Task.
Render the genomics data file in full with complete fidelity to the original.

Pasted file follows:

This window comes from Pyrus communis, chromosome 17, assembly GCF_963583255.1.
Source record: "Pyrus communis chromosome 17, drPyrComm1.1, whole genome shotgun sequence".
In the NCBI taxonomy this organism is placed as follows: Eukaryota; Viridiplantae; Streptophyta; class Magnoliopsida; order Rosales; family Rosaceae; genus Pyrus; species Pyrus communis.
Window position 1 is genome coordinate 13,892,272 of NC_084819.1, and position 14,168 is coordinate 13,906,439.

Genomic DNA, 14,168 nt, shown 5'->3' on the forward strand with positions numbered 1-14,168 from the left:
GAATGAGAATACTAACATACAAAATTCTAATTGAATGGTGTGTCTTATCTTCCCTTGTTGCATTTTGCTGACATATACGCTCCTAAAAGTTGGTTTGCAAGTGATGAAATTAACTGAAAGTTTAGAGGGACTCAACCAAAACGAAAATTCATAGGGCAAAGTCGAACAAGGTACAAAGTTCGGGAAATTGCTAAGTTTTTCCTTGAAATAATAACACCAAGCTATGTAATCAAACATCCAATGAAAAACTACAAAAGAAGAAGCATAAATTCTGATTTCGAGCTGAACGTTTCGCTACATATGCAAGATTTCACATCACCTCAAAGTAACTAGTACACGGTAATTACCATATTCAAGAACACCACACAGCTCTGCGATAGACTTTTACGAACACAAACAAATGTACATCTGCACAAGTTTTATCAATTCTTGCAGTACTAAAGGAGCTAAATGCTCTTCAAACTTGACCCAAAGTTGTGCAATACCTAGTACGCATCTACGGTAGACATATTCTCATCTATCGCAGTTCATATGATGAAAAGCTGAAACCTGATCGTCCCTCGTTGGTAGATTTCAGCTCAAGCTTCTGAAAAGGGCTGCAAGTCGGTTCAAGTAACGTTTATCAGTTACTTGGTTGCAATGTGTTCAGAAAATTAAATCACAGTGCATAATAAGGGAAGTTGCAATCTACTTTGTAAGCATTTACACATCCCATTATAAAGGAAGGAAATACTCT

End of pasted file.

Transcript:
This window comes from Pyrus communis, chromosome 17, assembly GCF_963583255.1.
Source record: "Pyrus communis chromosome 17, drPyrComm1.1, whole genome shotgun sequence".
In the NCBI taxonomy this organism is placed as follows: Eukaryota; Viridiplantae; Streptophyta; class Magnoliopsida; order Rosales; family Rosaceae; genus Pyrus; species Pyrus communis.
Window position 1 is genome coordinate 13,892,272 of NC_084819.1, and position 14,168 is coordinate 13,906,439.

Genomic DNA, 14,168 nt, shown 5'->3' on the forward strand with positions numbered 1-14,168 from the left:
GAATGAGAATACTAACATACAAAATTCTAATTGAATGGTGTGTCTTATCTTCCCTTGTTGCATTTTGCTGACATATACGCTCCTAAAAGTTGGTTTGCAAGTGATGAAATTAACTGAAAGTTTAGAGGGACTCAACCAAAACGAAAATTCATAGGGCAAAGTCGAACAAGGTACAAAGTTCGGGAAATTGCTAAGTTTTTCCTTGAAATAATAACACCAAGCTATGTAATCAAACATCCAATGAAAAACTACAAAAGAAGAAGCATAAATTCTGATTTCGAGCTGAACGTTTCGCTACATATGCAAGATTTCACATCACCTCAAAGTAACTAGTACACGGTAATTACCATATTCAAGAACACCACACAGCTCTGCGATAGACTTTTACGAACACAAACAAATGTACATCTGCACAAGTTTTATCAATTCTTGCAGTACTAAAGGAGCTAAATGCTCTTCAAACTTGACCCAAAGTTGTGCAATACCTAGTACGCATCTACGGTAGACATATTCTCATCTATCGCAGTTCATATGATGAAAAGCTGAAACCTGATCGTCCCTCGTTGGTAGATTTCAGCTCAAGCTTCTGAAAAGGGCTGCAAGTCGGTTCAAGTAACGTTTATCAGTTACTTGGTTGCAATGTGTTCAGAAAATTAAATCACAGTGCATAATAAGGGAAGTTGCAATCTACTTTGTAAGCATTTACACATCCCATTATAAAGGAAGGAAATACTCT